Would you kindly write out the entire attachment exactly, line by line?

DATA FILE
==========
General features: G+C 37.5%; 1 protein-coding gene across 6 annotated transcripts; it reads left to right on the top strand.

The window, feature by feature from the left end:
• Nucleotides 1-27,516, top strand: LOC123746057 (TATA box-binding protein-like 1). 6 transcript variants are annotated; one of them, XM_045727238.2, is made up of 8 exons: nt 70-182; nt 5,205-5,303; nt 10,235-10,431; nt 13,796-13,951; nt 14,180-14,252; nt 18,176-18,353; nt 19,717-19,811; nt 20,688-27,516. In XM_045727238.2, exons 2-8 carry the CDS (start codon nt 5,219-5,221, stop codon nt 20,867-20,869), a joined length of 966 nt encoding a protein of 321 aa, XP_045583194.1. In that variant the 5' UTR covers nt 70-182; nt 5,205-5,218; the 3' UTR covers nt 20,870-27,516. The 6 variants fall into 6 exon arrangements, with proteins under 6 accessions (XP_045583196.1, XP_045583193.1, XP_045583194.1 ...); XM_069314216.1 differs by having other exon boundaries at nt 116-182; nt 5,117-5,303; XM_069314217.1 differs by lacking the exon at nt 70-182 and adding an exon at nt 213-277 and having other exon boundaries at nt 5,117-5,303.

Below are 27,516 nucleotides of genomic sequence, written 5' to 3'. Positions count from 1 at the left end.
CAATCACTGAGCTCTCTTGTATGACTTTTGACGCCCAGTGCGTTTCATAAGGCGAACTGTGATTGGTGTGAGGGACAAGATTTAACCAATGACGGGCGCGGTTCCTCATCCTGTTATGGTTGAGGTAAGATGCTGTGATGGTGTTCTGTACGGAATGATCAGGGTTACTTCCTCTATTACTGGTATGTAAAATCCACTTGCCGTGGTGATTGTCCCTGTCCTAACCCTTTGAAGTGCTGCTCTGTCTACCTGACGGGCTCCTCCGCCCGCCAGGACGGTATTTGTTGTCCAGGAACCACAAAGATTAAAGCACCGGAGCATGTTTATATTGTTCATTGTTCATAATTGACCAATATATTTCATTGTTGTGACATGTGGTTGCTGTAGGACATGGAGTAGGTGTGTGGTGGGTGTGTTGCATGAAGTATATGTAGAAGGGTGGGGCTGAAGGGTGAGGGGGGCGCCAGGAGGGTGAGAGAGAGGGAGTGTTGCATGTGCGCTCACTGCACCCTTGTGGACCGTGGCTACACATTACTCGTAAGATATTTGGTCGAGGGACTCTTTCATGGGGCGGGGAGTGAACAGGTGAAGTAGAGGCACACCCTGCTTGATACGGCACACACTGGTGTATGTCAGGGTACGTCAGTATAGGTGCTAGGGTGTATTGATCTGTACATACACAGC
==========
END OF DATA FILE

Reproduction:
General features: G+C 37.5%; 1 protein-coding gene across 6 annotated transcripts; it reads left to right on the top strand.

The window, feature by feature from the left end:
• Nucleotides 1-27,516, top strand: LOC123746057 (TATA box-binding protein-like 1). 6 transcript variants are annotated; one of them, XM_045727238.2, is made up of 8 exons: nt 70-182; nt 5,205-5,303; nt 10,235-10,431; nt 13,796-13,951; nt 14,180-14,252; nt 18,176-18,353; nt 19,717-19,811; nt 20,688-27,516. In XM_045727238.2, exons 2-8 carry the CDS (start codon nt 5,219-5,221, stop codon nt 20,867-20,869), a joined length of 966 nt encoding a protein of 321 aa, XP_045583194.1. In that variant the 5' UTR covers nt 70-182; nt 5,205-5,218; the 3' UTR covers nt 20,870-27,516. The 6 variants fall into 6 exon arrangements, with proteins under 6 accessions (XP_045583196.1, XP_045583193.1, XP_045583194.1 ...); XM_069314216.1 differs by having other exon boundaries at nt 116-182; nt 5,117-5,303; XM_069314217.1 differs by lacking the exon at nt 70-182 and adding an exon at nt 213-277 and having other exon boundaries at nt 5,117-5,303.

Below are 27,516 nucleotides of genomic sequence, written 5' to 3'. Positions count from 1 at the left end.
CAATCACTGAGCTCTCTTGTATGACTTTTGACGCCCAGTGCGTTTCATAAGGCGAACTGTGATTGGTGTGAGGGACAAGATTTAACCAATGACGGGCGCGGTTCCTCATCCTGTTATGGTTGAGGTAAGATGCTGTGATGGTGTTCTGTACGGAATGATCAGGGTTACTTCCTCTATTACTGGTATGTAAAATCCACTTGCCGTGGTGATTGTCCCTGTCCTAACCCTTTGAAGTGCTGCTCTGTCTACCTGACGGGCTCCTCCGCCCGCCAGGACGGTATTTGTTGTCCAGGAACCACAAAGATTAAAGCACCGGAGCATGTTTATATTGTTCATTGTTCATAATTGACCAATATATTTCATTGTTGTGACATGTGGTTGCTGTAGGACATGGAGTAGGTGTGTGGTGGGTGTGTTGCATGAAGTATATGTAGAAGGGTGGGGCTGAAGGGTGAGGGGGGCGCCAGGAGGGTGAGAGAGAGGGAGTGTTGCATGTGCGCTCACTGCACCCTTGTGGACCGTGGCTACACATTACTCGTAAGATATTTGGTCGAGGGACTCTTTCATGGGGCGGGGAGTGAACAGGTGAAGTAGAGGCACACCCTGCTTGATACGGCACACACTGGTGTATGTCAGGGTACGTCAGTATAGGTGCTAGGGTGTATTGATCTGTACATACACAGC